The worsening effects of global warming make people living on the Peruvian coast even more vulnerable to natural disasters and harsh weather conditions. Since many dwellings in the region can't withstand severe earthquakes and rising sea levels, students at the Pontifical Catholic University of Peru (PUCP) have developed a pop-up emergency shelter that addresses the economic, climatic and technological variables of Peru's coastal communities.
The pop-up modules are based on a mechanism for splitting aluminum foil, with an independent reflective and insulating flake-like layer placed on top. The structures, named La Matriz, are easily deployed, lightweight, durable, and allow for a quick response to any emergency situations. They can also be used as a temporary housing solution for people waiting for their houses to be replaced.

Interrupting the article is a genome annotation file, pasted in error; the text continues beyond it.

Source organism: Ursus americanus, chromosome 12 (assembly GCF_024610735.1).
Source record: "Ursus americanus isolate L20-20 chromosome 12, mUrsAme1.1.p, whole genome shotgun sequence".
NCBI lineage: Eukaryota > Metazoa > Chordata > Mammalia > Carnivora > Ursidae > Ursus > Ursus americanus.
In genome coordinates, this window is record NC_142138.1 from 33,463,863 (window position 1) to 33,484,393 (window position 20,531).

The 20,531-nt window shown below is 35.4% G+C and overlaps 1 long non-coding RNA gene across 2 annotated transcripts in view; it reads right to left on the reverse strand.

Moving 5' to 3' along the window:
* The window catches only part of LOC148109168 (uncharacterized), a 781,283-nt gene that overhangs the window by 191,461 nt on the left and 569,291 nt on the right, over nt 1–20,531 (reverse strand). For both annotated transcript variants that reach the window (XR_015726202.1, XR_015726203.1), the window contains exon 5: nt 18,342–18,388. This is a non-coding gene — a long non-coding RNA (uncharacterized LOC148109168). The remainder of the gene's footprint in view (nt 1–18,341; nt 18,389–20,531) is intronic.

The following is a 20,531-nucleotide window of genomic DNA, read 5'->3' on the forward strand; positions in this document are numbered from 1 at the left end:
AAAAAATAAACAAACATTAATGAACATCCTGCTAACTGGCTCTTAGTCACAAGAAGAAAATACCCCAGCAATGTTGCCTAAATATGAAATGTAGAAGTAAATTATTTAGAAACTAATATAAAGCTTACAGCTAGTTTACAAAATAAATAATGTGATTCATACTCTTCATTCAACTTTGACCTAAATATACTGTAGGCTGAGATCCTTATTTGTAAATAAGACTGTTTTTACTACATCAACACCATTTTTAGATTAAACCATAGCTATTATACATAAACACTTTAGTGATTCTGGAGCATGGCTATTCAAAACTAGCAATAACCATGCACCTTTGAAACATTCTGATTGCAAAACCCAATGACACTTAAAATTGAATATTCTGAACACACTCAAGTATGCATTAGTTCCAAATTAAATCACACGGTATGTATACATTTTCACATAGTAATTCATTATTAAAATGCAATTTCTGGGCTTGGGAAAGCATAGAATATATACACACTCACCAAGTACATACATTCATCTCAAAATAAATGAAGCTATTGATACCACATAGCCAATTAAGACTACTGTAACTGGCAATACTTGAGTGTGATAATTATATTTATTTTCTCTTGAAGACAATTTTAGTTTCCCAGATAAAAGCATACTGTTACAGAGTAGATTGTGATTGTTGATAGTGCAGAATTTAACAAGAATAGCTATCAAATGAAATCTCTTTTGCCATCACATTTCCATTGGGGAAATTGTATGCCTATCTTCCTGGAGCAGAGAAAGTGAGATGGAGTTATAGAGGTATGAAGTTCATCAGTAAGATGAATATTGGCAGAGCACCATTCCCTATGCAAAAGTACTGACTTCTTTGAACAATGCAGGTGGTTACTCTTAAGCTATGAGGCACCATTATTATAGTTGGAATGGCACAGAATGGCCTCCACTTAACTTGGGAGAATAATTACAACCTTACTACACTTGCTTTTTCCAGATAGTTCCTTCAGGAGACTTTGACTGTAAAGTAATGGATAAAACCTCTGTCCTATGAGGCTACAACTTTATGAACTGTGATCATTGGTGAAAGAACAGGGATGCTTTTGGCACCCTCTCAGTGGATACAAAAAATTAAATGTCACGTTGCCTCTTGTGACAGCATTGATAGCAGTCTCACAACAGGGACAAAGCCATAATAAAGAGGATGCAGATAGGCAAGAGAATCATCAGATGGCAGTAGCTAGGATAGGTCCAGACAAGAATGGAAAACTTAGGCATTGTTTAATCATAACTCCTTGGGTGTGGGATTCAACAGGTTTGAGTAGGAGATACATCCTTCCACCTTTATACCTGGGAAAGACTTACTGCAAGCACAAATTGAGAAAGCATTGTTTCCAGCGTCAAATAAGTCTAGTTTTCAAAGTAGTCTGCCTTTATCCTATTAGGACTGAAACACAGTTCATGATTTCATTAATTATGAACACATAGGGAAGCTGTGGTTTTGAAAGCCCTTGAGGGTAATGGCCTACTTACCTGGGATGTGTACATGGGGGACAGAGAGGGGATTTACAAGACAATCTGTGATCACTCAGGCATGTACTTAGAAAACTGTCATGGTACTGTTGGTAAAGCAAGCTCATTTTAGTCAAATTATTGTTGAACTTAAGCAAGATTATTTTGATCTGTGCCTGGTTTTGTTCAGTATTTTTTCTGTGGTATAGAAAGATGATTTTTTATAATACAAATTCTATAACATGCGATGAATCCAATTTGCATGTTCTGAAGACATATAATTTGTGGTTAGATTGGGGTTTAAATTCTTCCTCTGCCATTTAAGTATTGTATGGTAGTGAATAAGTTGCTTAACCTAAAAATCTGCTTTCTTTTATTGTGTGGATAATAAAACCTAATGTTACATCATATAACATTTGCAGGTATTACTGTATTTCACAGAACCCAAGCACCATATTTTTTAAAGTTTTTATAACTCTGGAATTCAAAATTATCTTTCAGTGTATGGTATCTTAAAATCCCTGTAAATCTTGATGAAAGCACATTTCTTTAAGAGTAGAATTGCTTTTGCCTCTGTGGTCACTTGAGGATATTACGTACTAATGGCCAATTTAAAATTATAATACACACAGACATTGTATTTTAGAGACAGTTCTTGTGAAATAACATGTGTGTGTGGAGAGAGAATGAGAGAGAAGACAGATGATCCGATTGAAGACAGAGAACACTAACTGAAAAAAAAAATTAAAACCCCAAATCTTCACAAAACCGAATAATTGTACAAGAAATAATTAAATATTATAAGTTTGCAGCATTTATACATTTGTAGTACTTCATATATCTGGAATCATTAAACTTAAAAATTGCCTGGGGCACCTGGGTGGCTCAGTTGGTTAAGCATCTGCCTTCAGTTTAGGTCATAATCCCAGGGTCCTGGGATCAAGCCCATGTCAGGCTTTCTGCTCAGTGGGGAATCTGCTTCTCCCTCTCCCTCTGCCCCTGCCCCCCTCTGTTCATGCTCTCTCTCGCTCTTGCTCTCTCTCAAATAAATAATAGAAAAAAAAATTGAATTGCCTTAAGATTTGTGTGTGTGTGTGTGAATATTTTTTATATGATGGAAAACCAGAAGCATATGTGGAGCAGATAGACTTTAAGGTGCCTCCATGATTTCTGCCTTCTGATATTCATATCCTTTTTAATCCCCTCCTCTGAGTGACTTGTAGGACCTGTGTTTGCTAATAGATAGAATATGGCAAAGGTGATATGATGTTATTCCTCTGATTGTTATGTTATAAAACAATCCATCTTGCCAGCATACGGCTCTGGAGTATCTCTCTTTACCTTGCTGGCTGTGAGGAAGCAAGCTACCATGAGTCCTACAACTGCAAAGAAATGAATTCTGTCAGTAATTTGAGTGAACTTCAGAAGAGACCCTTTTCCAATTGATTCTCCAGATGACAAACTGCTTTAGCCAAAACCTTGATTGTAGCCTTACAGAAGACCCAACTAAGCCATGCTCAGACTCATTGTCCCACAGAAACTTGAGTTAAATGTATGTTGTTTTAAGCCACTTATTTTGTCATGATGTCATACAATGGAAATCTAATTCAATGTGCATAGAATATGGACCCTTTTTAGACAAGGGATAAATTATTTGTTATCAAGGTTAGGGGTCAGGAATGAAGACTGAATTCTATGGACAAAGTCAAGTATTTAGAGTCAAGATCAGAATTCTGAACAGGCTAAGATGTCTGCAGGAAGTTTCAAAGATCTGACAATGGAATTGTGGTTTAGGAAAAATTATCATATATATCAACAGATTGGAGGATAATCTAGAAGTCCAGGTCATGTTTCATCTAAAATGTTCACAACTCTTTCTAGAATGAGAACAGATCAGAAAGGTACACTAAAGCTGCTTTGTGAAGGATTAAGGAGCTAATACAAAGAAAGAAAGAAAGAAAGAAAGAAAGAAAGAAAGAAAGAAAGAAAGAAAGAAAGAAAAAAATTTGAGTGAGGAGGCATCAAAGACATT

The self-supporting structures distribute loads radially and consist of a lattice of plates joined at the upper and lower ends. The sections of the sheets thicken as the loads get higher and transfers them through metal profiles embedded into the floor. The cover has an insulating layer of foam that reduces heat loss, while a thick aluminized layer on the outside reflects solar radiation. Some “petals” can be opened to allow cross ventilation and maintain stable temperatures.